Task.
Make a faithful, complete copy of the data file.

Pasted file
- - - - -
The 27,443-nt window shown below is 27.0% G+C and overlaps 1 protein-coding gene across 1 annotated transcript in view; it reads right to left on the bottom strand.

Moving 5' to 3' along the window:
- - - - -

The 27,443-nt window shown below is 27.0% G+C and overlaps 1 protein-coding gene across 1 annotated transcript in view; it reads right to left on the bottom strand.

Moving 5' to 3' along the window: